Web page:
Newark, N.J. (February 11, 2020) - In the first quarter of 2019, 11% of all retail sales in the United States, or more than $146 billion, were internet-based transactions. Recently, the New Jersey Appellate Division approved for publication an opinion confirming that a person-to-person transaction over the internet will not automatically confer personal jurisdiction on the seller when the buyer is a New Jersey resident. This opinion is consistent with both federal and existing state law. It draws into focus, however, the jurisdictional standards that were established at a time when this sort of transaction could not even have been contemplated.
A Brief History of Personal Jurisdiction
Midway through the second half of the 1800s, the U.S. Supreme Court decided that the Due Process Clause of the Fourteenth Amendment to the U.S. Constitution proscribed personal jurisdiction of state courts over non-resident civil defendants. Pennoyer v. Neff, 95 U.S. 714, 733 (1878). That case and its progeny led to the Court opening the door to such jurisdiction in International Shoe Co. v. Washington, 326 U.S. 310, 316-17 (1945), so long as the non-resident had established "minimum contacts" with the forum state, such that conferring jurisdiction did not "offend 'traditional notions of fair play and substantial justice.'" Id. at 317(quoting Milliken v. Meyer, 311 U.S. 457, 463 (1940)). Thus began the torture of every first year law student through to the present day.
Jurisdictional questions are analyzed in two forms: (1) general jurisdiction, i.e., whether the defendant's contacts with the forum state are sufficient such that it should expect to be subject to the state court's jurisdiction there, and (2) specific jurisdiction, where the defendant's conduct as it relates to the issue raised by the lawsuit shows that the defendant "purposely availed itself of the privilege of conducting activities" there. Hanson v. Denckla, 357 U.S. 235, 253 (1958).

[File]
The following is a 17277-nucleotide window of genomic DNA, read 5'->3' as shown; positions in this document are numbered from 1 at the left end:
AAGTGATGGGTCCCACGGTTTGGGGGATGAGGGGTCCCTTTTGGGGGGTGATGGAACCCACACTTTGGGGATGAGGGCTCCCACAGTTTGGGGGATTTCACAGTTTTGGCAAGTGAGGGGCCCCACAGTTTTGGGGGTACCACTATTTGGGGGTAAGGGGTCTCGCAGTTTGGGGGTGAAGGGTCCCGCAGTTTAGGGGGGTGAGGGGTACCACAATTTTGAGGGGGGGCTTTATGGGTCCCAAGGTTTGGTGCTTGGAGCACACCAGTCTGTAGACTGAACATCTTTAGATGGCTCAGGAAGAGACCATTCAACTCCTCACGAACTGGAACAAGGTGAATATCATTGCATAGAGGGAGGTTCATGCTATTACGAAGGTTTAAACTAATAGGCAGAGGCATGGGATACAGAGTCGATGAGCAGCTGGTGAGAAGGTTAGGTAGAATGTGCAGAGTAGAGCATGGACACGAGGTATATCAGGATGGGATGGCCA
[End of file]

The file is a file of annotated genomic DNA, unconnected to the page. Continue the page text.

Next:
Jardim v. Overley
In the case at issue, Joseph Jardim owned a used car business in Roselle, New Jersey. In May 2018, Jardim noticed an advertisement on a website called Hemmings.com, where motor vehicles are sold through the site. Hemmings.com is an example of an internet marketplace. It does not purchase or take possession of the vehicles, but rather is a forum where those transactions can take place.
Michael Edward Overley was a California resident who was interested in selling a vintage 1960 Buick Invicta. Overley's ad noted that he was willing to sell it "to whomever [was] willing to purchase it, wherever they may be." Jardim v. Overley, A-1073-18T3, decided November 14, 2019. Importantly, Overley was not in the business of selling cars and had never sold a car through the website before. Overley was contacted by an employee of Jardim's company, and over the course of two days, they settled on a price of $40,000, with Jardim's company arranging for transportation from California to New Jersey through a third-party shipper.
Alas, according to Jardim, the vehicle was not in the "pristine" condition that he expected. He filed a lawsuit alleging breach of warranty, unjust enrichment, fraud, and violation of the New Jersey Consumer Fraud Act. Overley filed a motion to dismiss for failure to establish personal jurisdiction, which was granted by the trial court. The judge issued a six-page opinion, noting that there was no prior relationship between the parties, that Overley was not in the business of selling cars to New Jersey residents, and that the negotiation of the price of the vehicle and arranging for the one-time sale and shipping did "not create sufficient minimum contacts with New Jersey to attach personal jurisdiction to Overley." Jardim appealed.